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It’s going to be quite the adventure. I can’t wait to be living in the mountains again.

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SOLD!- Pivot Mach 6 w/XTR, Size Small

There are currently a bunch of things happening right now, all of which will culminate in the renewal of posting here on a more than quarterly basis. But, for now, I would love it if one of you would purchase my Mach 6…

SOLD!

A little about it-
You all remember the shock failure at Golden Giddyup, right? I got the warranty front triangle and shock from Pivot/Fox, then put the bike back together and never rode it. So, half of the bike is new and unridden. According to my mileage on Strava, the rear triangle, front fork, wheels, and drivetrain have exactly 627.6 miles on them. I’ve serviced the fork once in there somewhere (like I said, the shock has never been ridden).

This thing is clean. It’s not the clapped out full suspension bike that we warn you about on the JRA Show. It’s got brand new shift cable/housing, the chain wear is at .25 on my KMC digital checker, and there’s at least half pad life in the rear (more on the front). All of the pivots felt great when I reassembled it with the warranty parts. There are a few scratches and dings (pictured), but they’re minor and cosmetic. Here’s a rundown of the parts on it:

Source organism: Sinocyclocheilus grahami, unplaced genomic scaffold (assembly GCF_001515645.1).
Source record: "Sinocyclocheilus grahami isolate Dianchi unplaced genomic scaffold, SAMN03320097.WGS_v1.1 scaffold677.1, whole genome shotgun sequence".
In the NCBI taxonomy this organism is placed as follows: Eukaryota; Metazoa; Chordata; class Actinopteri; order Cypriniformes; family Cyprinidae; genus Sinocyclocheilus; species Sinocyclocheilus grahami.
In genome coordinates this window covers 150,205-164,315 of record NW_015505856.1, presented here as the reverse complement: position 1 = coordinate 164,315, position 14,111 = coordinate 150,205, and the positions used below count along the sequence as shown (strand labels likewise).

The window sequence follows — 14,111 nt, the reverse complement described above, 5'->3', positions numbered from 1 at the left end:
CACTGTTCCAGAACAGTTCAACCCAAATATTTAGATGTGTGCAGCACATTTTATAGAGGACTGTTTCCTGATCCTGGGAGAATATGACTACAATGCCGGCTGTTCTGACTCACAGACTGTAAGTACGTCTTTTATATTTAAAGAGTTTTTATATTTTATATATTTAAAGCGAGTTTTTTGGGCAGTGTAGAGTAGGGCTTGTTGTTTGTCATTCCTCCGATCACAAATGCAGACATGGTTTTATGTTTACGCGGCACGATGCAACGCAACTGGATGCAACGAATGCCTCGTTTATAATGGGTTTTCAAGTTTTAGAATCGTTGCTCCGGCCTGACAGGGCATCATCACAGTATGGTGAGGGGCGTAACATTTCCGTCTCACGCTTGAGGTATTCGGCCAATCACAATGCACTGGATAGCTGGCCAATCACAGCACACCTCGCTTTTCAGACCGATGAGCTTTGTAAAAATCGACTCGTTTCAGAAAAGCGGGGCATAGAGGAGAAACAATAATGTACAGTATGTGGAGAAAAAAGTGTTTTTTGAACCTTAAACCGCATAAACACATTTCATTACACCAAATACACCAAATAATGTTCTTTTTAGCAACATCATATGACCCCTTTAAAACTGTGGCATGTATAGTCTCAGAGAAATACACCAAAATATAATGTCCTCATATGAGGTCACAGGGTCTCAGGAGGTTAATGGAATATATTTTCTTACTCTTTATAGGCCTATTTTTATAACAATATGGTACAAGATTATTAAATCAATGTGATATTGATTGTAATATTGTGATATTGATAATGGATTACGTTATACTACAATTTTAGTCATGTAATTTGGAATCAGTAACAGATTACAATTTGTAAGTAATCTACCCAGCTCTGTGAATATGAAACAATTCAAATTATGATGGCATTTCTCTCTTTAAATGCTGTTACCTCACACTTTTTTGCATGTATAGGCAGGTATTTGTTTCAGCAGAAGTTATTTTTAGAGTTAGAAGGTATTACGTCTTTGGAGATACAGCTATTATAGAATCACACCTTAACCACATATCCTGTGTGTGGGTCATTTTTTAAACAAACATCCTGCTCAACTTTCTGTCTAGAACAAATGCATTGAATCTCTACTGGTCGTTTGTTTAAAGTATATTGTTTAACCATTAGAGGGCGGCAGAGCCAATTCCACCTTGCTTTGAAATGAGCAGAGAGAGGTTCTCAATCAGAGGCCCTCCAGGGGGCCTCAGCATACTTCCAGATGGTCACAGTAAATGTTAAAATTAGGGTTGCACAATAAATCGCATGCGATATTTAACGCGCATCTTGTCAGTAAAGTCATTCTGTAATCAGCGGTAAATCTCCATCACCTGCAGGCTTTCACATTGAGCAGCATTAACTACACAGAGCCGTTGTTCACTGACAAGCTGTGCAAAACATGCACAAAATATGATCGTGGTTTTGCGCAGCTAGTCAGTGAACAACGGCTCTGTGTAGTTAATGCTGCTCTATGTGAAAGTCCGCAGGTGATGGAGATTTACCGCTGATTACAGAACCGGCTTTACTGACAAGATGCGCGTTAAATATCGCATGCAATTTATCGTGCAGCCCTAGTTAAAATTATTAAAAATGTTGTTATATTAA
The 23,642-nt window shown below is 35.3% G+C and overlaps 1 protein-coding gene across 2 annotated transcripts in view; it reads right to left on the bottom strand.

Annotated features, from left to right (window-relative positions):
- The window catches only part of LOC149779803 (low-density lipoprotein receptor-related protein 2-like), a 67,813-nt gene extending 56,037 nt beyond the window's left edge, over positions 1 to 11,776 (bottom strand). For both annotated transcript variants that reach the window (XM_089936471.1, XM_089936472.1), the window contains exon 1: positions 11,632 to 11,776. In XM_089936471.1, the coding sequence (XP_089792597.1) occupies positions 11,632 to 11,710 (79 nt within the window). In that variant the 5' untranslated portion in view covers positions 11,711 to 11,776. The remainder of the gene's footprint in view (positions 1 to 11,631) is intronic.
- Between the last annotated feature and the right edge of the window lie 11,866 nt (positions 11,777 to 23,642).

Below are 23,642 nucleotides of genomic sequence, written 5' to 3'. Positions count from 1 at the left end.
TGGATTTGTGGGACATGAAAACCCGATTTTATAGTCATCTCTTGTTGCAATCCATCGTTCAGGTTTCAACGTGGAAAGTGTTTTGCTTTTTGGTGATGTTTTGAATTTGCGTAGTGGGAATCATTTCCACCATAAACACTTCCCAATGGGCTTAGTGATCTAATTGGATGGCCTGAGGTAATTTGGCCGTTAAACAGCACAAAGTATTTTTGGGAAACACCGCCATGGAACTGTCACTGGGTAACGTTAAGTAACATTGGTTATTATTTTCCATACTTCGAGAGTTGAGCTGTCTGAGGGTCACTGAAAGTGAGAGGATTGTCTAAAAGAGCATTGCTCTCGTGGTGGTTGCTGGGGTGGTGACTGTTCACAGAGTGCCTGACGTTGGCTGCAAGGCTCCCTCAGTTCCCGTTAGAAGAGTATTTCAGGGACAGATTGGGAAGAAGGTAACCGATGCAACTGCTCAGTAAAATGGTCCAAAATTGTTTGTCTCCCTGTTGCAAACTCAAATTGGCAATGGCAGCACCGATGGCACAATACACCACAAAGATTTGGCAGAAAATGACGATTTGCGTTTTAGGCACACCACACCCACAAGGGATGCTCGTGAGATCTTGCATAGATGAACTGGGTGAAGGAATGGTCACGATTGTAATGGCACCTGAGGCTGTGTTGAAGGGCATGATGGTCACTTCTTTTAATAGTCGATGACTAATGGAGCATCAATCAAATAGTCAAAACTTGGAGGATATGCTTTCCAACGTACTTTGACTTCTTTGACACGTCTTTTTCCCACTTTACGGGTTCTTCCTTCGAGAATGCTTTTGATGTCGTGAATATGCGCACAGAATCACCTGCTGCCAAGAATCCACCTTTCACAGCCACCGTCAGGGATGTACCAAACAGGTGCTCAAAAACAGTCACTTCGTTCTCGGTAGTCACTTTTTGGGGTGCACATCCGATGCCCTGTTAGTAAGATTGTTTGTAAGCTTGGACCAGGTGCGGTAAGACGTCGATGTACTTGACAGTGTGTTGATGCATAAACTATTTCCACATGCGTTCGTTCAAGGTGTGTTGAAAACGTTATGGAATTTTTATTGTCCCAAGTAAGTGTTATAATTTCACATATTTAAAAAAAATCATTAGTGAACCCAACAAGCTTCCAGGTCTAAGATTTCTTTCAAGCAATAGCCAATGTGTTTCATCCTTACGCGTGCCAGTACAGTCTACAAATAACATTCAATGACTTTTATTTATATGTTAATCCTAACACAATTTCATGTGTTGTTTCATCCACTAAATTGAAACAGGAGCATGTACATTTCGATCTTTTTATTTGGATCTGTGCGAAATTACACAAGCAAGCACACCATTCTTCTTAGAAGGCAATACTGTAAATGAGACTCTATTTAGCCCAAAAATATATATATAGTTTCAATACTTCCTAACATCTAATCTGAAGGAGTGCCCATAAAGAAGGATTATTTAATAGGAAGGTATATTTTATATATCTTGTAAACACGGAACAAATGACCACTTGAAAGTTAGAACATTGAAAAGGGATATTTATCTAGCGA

Industry Nine Pillar Carbon Wheels
Maxxis High Roller II 2.4 front tire
Maxxis Ardent 2.4 rear tire
Fox Factory Series 36 Fork
Fox Factory Series Float X Shock
Shimano XTR Right Shifter, chain, 11-40 cassette, and rear derailleur
SRAM GX Crank (175mm) w/Race Face direct mount 30t chainring
Wheels Manufacturing pressfit BB w/angular contact bearings
Shimano XT Brakes (180mm rotor front/160mm rotor rear)
Rockshox Reverb, 100mm travel
Ergon grips and saddle
Race Face Atlas 35 Stem (65mm, I think. Could be a 50mm. It’s stubby, OK?)
Race Face Next 35 Carbon Bar, cut to 760mm wide
GTFO Bell

Asking Price, $4000 shipped to anywhere in the lower 48 States. Email me: andrea at brickhouseracing dot com

Pics:

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East-Bound and Down

Forty-eight hours from now, I’ll be on the road, heading east and south to the great state of Arkansas. The winter slowdown is in full effect at the bike shop, so I’m taking the opportunity to go out and explore the Northwest Arkansas trails that I’ve been wanting to check out for forever (and visit with some family as well).